Archive - August 18, 2020

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2020 Peace Corps Writers’ Rowland Sherman Award for Best Book of Photography — ALTAMONT 1969 by Bill Owens (Jamaica)
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2020 Peace Corps Writers’ Maria Thomas Award for the Best Book of Fiction — WITH KENNEDY IN THE LAND OF THE DEAD by Will Siegel (Ethiopia)

2020 Peace Corps Writers’ Rowland Sherman Award for Best Book of Photography — ALTAMONT 1969 by Bill Owens (Jamaica)

  Rowland Scherman was the first photographer for the Peace Corps in 1961, documenting the work of Volunteers all over the world. His photos helped define the image of the agency we know today. He became a freelance photographer in 1963. His photographs have appeared in Life, Look, National Geographic, Time, Paris Match, and Playboy among many others.     Altamont 1969 Bill  Owens (Jamaica 1964–66), photographer Damiani Publisher May 2019 $26.99 (Hardcover)     On April 15th of 2019, The New York Times published he following article about Bill and photographing at Altamont: “50 Years After Altamont: The End of the 1960s.”   50 Years After Altamont: The End of the 1960s A reluctant rock concert attendee, Bill Owens nevertheless photographed the disastrous 1969 music festival Altamont and the close of an era. A half-century ago, 1969 capped a radical, idealistic decade that saw the rise of the hippie generation and the . . .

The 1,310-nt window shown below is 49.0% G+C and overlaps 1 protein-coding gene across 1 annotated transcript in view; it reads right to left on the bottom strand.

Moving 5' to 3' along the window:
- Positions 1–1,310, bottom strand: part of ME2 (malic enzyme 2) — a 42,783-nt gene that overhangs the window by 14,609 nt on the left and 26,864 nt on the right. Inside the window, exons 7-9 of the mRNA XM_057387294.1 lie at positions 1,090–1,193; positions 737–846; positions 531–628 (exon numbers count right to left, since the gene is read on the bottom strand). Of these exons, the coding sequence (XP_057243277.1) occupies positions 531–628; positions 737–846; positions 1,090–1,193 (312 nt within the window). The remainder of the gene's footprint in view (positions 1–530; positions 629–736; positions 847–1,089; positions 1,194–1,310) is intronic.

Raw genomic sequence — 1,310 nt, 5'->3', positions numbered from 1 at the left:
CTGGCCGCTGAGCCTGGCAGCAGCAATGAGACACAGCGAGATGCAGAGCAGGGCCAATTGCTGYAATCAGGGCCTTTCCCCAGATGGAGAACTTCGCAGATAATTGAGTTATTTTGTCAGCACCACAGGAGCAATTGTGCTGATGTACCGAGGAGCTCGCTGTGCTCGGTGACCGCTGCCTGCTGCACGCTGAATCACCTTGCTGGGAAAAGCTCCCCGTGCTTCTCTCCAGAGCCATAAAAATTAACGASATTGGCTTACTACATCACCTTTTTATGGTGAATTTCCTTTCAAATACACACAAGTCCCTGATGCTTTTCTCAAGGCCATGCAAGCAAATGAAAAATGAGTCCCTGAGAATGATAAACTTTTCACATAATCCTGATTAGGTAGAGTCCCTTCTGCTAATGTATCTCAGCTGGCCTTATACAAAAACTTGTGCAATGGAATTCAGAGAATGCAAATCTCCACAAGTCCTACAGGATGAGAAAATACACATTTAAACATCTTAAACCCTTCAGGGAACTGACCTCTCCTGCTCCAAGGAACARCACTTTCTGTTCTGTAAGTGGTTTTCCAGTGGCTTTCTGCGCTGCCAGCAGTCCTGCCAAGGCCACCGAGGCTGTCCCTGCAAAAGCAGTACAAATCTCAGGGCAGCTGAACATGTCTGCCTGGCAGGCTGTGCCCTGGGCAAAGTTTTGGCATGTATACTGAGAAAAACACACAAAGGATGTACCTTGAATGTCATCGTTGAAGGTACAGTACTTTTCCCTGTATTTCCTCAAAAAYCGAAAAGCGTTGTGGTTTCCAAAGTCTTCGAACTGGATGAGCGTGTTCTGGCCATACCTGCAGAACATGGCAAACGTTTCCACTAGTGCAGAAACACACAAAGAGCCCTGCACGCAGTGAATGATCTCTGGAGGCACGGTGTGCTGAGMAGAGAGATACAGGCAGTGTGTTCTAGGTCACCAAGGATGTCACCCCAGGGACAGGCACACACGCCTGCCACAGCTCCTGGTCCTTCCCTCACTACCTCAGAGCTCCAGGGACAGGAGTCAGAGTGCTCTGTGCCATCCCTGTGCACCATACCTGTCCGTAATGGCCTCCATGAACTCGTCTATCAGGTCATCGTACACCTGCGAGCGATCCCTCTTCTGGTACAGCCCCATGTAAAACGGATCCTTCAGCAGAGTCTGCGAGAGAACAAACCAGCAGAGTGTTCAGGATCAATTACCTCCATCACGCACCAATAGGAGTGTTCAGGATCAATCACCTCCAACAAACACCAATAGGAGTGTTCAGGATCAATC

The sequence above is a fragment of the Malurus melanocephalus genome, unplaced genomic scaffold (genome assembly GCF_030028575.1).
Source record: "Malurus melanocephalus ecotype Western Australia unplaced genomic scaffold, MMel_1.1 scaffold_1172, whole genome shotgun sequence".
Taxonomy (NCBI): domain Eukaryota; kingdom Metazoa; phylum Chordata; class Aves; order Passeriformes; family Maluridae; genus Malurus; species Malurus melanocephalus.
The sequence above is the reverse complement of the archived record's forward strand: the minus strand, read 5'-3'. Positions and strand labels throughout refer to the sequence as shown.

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2020 Peace Corps Writers’ Maria Thomas Award for the Best Book of Fiction — WITH KENNEDY IN THE LAND OF THE DEAD by Will Siegel (Ethiopia)

  THE MARIA THOMAS FICTION AWARD, first presented in 1990, is named after the novelist Roberta Worrick (Ethiopia 1971–73) whose pen name was Maria Thomas. Roberta lost her life in August 1989, while working in Ethiopia for a relief agency. She went down in the plane crash that also killed her husband, Thomas Worrick (Ethiopia 1971–73), and Congressman Mickey Leland of Texas. Mrs. Worrick’s novel, Antonia Saw the Oryx First, published by SoHo Press  . . . in 1987, drew critical praise for its depiction of the tensions between colonial whites and Africans on a continent buffeted by changes. After the success of the novel, Soho Press issued Come to Africa and Save Your Marriage, Mrs. Worrick’s collection of short stories in which she told of the difficulties of various people — Peace Corps Volunteers, foreign academics, Indians, American blacks and white hunters left behind by colonial empires — in finding . . .

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